SAIC Alums Featured in Gallery Show Celebrating New Media

"Have a Nice Day II: VR Tour Through the Decades," Ellen Sandor (MFA 1975, HON 2014), Chris Kemp, Diana Torres, and Azadeh Gholizadeh, (art)n, virtual reality installation with Unity and Oculus Rift, 2017. Photo courtesy of "Chicago Reader."

Gallery 400’s current exhibition, Chicago New Media 1973–1992 features almost 100 contributing artists and is curated by School of the Art Institute of Chicago’s (SAIC) Film, Video, New Media, and Animation Associate Professor Jon Cates. The exhibition tells the story of Chicago’s contribution to new media history through video games, digital art, video art, and archival materials. Cates credits Chicago with the evolution of new media thanks to collaborative communities that got their start in the ‘70s.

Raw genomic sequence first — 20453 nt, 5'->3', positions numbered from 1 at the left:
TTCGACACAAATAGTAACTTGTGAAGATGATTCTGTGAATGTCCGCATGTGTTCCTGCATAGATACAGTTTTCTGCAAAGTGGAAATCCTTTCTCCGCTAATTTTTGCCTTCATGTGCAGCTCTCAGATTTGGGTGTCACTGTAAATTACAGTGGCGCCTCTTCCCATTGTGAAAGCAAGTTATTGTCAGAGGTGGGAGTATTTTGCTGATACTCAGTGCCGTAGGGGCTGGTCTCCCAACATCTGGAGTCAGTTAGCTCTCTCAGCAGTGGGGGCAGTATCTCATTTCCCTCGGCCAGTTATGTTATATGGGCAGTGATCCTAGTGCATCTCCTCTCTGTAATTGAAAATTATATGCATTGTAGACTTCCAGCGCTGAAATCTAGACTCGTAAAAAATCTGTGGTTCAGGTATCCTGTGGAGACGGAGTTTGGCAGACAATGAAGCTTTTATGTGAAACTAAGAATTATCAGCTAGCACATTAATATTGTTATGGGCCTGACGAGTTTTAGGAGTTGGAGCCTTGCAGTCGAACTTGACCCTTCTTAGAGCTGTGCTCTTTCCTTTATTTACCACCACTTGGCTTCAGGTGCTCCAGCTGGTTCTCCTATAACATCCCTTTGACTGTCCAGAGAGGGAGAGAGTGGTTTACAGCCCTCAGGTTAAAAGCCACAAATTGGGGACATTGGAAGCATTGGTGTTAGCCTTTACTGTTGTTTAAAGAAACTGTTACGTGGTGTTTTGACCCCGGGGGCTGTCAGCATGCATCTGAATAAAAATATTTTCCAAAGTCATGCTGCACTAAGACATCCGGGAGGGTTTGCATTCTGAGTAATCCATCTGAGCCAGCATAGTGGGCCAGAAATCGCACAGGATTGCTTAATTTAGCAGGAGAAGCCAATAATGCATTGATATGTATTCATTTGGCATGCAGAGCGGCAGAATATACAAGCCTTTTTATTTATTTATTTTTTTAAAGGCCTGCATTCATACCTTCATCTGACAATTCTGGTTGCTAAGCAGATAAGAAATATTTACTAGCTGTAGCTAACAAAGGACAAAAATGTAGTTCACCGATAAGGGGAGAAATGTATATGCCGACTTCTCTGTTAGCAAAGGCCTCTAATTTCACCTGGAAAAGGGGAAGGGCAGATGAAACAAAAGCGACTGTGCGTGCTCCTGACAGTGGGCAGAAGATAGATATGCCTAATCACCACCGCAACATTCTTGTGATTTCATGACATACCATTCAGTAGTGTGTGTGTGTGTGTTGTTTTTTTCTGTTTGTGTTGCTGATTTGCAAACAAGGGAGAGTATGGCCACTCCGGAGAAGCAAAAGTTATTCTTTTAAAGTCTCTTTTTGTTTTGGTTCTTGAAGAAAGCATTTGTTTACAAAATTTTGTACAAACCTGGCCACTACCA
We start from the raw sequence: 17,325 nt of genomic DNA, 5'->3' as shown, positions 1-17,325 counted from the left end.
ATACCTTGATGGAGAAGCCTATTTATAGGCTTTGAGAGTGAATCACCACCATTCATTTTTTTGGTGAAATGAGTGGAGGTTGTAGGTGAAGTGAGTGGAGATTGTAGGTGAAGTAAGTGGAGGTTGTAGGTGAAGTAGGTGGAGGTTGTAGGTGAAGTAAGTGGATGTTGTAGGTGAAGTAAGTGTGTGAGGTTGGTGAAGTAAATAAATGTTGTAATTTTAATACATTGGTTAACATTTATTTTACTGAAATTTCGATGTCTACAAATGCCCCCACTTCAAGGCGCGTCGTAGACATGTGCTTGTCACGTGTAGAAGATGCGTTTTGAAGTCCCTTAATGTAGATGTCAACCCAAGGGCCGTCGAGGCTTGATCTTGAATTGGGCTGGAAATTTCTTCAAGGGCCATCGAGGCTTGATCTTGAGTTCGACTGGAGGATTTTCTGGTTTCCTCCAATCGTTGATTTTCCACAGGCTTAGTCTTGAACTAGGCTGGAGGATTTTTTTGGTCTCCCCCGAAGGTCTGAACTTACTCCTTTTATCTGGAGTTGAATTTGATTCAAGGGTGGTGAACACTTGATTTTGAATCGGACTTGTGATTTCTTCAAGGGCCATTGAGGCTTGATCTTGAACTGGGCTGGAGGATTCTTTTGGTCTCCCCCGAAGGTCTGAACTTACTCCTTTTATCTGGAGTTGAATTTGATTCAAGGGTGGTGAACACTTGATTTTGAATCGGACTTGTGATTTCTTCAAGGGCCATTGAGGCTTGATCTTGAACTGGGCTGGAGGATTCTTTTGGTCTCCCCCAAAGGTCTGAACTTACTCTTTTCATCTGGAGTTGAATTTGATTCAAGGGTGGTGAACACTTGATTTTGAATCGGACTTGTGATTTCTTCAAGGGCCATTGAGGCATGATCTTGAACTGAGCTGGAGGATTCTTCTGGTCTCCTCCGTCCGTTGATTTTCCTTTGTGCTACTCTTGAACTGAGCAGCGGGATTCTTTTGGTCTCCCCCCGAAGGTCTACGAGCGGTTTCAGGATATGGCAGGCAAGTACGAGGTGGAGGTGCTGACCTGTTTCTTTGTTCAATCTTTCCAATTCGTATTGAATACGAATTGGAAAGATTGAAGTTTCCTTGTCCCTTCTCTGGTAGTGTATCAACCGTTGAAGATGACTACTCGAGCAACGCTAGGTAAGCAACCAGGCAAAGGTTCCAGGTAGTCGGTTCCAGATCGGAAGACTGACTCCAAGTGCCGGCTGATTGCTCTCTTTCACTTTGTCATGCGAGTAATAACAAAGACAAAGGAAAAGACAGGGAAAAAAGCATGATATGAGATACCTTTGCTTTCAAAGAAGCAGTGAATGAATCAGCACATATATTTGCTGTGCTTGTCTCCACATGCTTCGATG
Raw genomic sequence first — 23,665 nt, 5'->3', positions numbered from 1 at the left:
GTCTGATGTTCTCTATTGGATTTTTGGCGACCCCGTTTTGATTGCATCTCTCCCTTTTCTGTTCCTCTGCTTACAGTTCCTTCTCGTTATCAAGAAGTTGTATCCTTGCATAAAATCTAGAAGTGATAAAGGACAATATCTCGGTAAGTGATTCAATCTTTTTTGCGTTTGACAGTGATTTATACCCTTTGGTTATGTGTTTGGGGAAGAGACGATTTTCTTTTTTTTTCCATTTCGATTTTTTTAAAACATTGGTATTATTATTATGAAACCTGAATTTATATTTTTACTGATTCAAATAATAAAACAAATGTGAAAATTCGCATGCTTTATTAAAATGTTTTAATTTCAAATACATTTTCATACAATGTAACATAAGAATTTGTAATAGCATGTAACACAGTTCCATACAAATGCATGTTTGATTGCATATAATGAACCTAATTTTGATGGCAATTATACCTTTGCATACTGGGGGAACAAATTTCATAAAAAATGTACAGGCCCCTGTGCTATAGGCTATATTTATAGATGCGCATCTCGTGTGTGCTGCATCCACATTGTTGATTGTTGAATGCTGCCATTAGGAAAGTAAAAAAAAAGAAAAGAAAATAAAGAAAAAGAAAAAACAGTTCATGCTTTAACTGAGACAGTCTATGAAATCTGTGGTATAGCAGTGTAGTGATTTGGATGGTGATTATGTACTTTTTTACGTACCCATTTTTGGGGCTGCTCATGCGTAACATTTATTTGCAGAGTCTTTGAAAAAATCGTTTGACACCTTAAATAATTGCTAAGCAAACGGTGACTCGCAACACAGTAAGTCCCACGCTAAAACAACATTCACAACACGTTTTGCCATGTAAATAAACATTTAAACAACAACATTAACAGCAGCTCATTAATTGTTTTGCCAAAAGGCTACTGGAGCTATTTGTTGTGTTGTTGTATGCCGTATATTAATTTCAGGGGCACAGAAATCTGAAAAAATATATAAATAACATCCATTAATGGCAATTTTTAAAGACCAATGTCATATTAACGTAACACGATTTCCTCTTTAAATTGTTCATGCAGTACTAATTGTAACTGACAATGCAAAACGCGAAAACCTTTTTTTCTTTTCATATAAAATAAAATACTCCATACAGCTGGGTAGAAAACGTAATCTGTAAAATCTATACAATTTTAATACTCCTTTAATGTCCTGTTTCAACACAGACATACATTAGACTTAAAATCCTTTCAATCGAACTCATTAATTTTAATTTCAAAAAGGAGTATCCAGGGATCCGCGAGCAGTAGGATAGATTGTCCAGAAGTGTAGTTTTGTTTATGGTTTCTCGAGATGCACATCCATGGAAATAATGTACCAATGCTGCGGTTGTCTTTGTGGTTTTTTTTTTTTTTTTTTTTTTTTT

Pieces by SAIC alums flank the gallery space beginning with films pulled from SAIC’s Video Data Bank and projected on the walls at the entrance by artists including Nancy Bechtol (MFA 1984). Forest (1991), a piece to the left of the gallery entrance by SAIC alum Ellen Sandor (MFA 1975, HON 2014), Stephan Meyers, Janine Fron, and Craig Ahmer can only be accessed and visited through a virtual reality headset. Jason Salavon (MFA 1997) uses custom design software to create a bullseye shape that is projected through the entire gallery in a piece called Everything, All at Once (Part III) (2005). As viewers move through the gallery they are confronted by old and new technology juxtaposed with backdrops of American landscapes or other more traditional types of art. The intent is to showcase how Chicago artists paved the way for more contemporary electronic arts. "Their connections were social, artistic, educational, and technological,” Cates told the Chicago Reader. “These figures...fostered ethical commitments through new kinds of art, novel in their form and content." SAIC alum Siebren Versteeg’s (BFA 1995) post-9/11 piece Emergency (2002) for example is a video played on a flat-screen TV of summer trees and sky played against sounds of emergency vehicles. Chicago New Media 1973–1992 will be on display at Gallery 400 through December 15.